The Year After
One year (and a few weeks) ago, Clo and I left Singapore to explore a new sort of life. I was doing it for my own reasons, and was (and still am!) lucky enough to have someone in my life who had her own reasons for taking such a dramatic step in their life at the same time.
I don’t think the root of my reasons are much different than those of many people who are in the “middle” part of their lives. We have an acceptable (and maybe even successful) career or family or friends or some combination of the above. I know myself to the extent that I am comfortable with my daily life and don’t stress out too much over the small things. I think a good percentage of people in the same place in life even consider ourselves adults, so much so that we actually manage to be responsible for our relationships, our finances and sometimes even a small human (or two, three or more).
Along with that comfort came several self-doubts. Perhaps self-doubt isn’t the best way to describe it, since it was more about questioning the goals of what I was doing as opposed to doubting myself. I didn’t have debts or children to support, and I certainly don’t have expensive tastes. For a couple of years I considered this from many angles, trying to decide what else I could do. What could I do that would truly excite me? What sort of field, profession or job would I really enjoy? How could I have a life which I found more meaningful?
Then I carried my best friend’s dead body out of the wreck of a tour bus. He was alive a few seconds before, sleeping in the seat ahead of me. We drove over the crest of a small hill in the rain into a line of brake lights and bus driver couldn’t stop fast enough; the bus drove off the left side of the road and rolled a full circle down the embankment. A couple of people were thrown out and half-crushed under one side of the bus. Most of us were stuck inside, somewhat smooshed since the top third of the bus had compacted to be level with the top of the seats since it rolled completely over.
He was in a very similar place in his life to me. We spent a lot of time together in the eighteen months I’d known him, from trips to other countries to innumerable morning runs with his entirely too small running gear to climbing moderately hung over on Sunday mornings to trekking in Borneo and Taiwan to kite surfing in Malaysia and Sri Lanka to many shared BBQ’s in Singapore and so many other things in between. He was of a similar age to me, though he had crammed an unimaginable amount of accomplishments into his life by the time I met him.
Life has a way of surprising you with some unpleasant shit. Though I didn’t realize it at the time, this is exactly when I subconsciously moved over the line from thought to action and decided I was going to go ahead and make those drastic changes in my life I had pondered for so long. It’s not difficult to intellectually understand that life is full of things completely out of your control, but having it illustrated so terribly is impossible to miss.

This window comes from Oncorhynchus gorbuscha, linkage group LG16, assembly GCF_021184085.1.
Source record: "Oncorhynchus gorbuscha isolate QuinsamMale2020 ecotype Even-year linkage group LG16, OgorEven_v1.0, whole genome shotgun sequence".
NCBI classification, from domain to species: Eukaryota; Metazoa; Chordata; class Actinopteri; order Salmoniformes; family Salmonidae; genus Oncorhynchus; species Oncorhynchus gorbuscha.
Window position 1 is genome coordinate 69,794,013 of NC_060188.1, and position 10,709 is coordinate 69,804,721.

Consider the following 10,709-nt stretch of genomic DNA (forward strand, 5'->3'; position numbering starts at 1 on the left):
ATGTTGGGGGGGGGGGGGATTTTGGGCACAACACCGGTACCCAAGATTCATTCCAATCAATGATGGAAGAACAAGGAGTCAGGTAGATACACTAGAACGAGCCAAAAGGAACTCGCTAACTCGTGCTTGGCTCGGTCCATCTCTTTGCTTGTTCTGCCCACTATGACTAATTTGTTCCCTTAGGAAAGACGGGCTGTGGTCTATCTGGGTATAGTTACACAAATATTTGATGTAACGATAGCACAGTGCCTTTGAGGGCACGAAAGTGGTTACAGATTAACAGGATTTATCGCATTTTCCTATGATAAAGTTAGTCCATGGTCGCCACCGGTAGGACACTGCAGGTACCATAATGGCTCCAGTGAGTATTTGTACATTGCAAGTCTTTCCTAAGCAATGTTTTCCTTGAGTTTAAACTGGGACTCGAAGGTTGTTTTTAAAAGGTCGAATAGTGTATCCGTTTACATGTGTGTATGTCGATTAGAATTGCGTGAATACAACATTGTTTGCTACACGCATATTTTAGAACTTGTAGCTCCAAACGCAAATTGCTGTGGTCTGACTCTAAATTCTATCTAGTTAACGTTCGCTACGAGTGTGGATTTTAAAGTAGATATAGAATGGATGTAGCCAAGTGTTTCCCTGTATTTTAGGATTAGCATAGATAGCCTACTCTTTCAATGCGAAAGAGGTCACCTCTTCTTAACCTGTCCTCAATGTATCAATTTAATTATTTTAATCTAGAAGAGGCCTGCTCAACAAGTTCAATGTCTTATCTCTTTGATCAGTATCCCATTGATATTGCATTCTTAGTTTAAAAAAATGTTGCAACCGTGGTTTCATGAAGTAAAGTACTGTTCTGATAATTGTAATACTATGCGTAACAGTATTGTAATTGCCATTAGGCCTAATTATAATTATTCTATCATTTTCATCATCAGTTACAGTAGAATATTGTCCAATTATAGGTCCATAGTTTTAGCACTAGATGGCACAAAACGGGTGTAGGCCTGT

Surprising no one, unpleasant shit is really unpleasant. The time in the hospital, actually getting to a good hospital post-accident, physical recovery, mental recovery, emotional recovery; none of them are easy and the accident left scars in many different ways. For me the worst part was the impact of the accident and death on other people who are important to me. My dead friend’s family, my then-girlfriend (and now wife) and our other friend who was also on the bus with us.
When mortality is staring you in the face, every day becomes more precious. Having this realization doesn’t suddenly change everything, but it certainly impacted nearly all of my major life decisions from that point onward. It certainly reinforced the realization that I wasn’t satisfied with the way I was living my life and the impact of how I spent most of my time (at work).
And with those circumstances, Clo and I have now spent a year in our new life. It’s not easy. We fought a lot in the first few months. Being together 24x7 is really tough. We’ve been a lot of places and changed our travel plans countless times. Going from a large income to a tiny one takes a lot of hard work.
One of the best parts for me is that we’ve been able to spend so much time with our family and friends. Even better is spending so much time with Clo, getting to know her and myself more than I could have otherwise.
I remain constantly aware that life is not safe, predictable or controllable. Because of that, I try very hard to be positive and spend my time with the people for whom I care the most. Lucky for me I’m spending the most of my time with my favorite person.
I can’t wait for another year of whatever life brings our way… though hopefully we’ll finally be in the southern hemisphere by then.